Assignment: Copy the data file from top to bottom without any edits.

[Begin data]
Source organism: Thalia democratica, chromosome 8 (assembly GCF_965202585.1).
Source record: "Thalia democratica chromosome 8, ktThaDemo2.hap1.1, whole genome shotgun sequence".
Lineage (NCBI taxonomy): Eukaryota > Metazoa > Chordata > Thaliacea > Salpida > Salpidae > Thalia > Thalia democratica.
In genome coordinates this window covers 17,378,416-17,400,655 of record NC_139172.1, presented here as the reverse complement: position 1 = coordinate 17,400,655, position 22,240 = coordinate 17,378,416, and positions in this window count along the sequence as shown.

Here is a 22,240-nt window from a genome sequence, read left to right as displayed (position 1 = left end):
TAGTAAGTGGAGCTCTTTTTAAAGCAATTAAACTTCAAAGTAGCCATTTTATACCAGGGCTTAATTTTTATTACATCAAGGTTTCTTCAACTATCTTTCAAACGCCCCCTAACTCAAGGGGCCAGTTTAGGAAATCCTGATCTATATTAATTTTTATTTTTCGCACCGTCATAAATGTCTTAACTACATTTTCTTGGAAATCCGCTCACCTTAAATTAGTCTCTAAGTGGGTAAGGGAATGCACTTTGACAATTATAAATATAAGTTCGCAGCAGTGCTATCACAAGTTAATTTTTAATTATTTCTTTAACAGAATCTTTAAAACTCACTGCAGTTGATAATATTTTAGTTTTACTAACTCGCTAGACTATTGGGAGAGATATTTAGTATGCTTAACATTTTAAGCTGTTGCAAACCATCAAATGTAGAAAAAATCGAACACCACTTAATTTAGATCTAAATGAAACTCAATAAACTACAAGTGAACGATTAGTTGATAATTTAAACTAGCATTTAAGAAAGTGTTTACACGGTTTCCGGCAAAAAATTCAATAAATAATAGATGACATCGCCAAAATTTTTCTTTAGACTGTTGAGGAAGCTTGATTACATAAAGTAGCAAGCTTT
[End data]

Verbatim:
Source organism: Thalia democratica, chromosome 8 (assembly GCF_965202585.1).
Source record: "Thalia democratica chromosome 8, ktThaDemo2.hap1.1, whole genome shotgun sequence".
Lineage (NCBI taxonomy): Eukaryota > Metazoa > Chordata > Thaliacea > Salpida > Salpidae > Thalia > Thalia democratica.
In genome coordinates this window covers 17,378,416-17,400,655 of record NC_139172.1, presented here as the reverse complement: position 1 = coordinate 17,400,655, position 22,240 = coordinate 17,378,416, and positions in this window count along the sequence as shown.

Here is a 22,240-nt window from a genome sequence, read left to right as displayed (position 1 = left end):
TAGTAAGTGGAGCTCTTTTTAAAGCAATTAAACTTCAAAGTAGCCATTTTATACCAGGGCTTAATTTTTATTACATCAAGGTTTCTTCAACTATCTTTCAAACGCCCCCTAACTCAAGGGGCCAGTTTAGGAAATCCTGATCTATATTAATTTTTATTTTTCGCACCGTCATAAATGTCTTAACTACATTTTCTTGGAAATCCGCTCACCTTAAATTAGTCTCTAAGTGGGTAAGGGAATGCACTTTGACAATTATAAATATAAGTTCGCAGCAGTGCTATCACAAGTTAATTTTTAATTATTTCTTTAACAGAATCTTTAAAACTCACTGCAGTTGATAATATTTTAGTTTTACTAACTCGCTAGACTATTGGGAGAGATATTTAGTATGCTTAACATTTTAAGCTGTTGCAAACCATCAAATGTAGAAAAAATCGAACACCACTTAATTTAGATCTAAATGAAACTCAATAAACTACAAGTGAACGATTAGTTGATAATTTAAACTAGCATTTAAGAAAGTGTTTACACGGTTTCCGGCAAAAAATTCAATAAATAATAGATGACATCGCCAAAATTTTTCTTTAGACTGTTGAGGAAGCTTGATTACATAAAGTAGCAAGCTTT